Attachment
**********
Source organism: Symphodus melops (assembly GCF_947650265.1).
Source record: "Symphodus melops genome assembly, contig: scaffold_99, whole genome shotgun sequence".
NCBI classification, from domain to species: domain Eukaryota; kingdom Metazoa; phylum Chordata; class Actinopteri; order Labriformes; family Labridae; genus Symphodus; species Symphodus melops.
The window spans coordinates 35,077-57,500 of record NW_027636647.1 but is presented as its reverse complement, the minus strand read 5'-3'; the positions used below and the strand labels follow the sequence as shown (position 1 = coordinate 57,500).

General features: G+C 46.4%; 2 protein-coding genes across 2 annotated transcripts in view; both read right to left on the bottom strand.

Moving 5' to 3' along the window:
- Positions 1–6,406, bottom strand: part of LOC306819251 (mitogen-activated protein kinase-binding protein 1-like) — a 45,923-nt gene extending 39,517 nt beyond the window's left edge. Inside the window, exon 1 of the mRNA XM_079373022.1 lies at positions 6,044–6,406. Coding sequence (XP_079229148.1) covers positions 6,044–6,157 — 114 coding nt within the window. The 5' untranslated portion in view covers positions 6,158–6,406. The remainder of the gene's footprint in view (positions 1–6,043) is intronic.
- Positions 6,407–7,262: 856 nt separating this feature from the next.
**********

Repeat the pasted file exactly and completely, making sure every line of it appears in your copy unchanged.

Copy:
Source organism: Symphodus melops (assembly GCF_947650265.1).
Source record: "Symphodus melops genome assembly, contig: scaffold_99, whole genome shotgun sequence".
NCBI classification, from domain to species: domain Eukaryota; kingdom Metazoa; phylum Chordata; class Actinopteri; order Labriformes; family Labridae; genus Symphodus; species Symphodus melops.
The window spans coordinates 35,077-57,500 of record NW_027636647.1 but is presented as its reverse complement, the minus strand read 5'-3'; the positions used below and the strand labels follow the sequence as shown (position 1 = coordinate 57,500).

General features: G+C 46.4%; 2 protein-coding genes across 2 annotated transcripts in view; both read right to left on the bottom strand.

Moving 5' to 3' along the window:
- Positions 1–6,406, bottom strand: part of LOC306819251 (mitogen-activated protein kinase-binding protein 1-like) — a 45,923-nt gene extending 39,517 nt beyond the window's left edge. Inside the window, exon 1 of the mRNA XM_079373022.1 lies at positions 6,044–6,406. Coding sequence (XP_079229148.1) covers positions 6,044–6,157 — 114 coding nt within the window. The 5' untranslated portion in view covers positions 6,158–6,406. The remainder of the gene's footprint in view (positions 1–6,043) is intronic.
- Positions 6,407–7,262: 856 nt separating this feature from the next.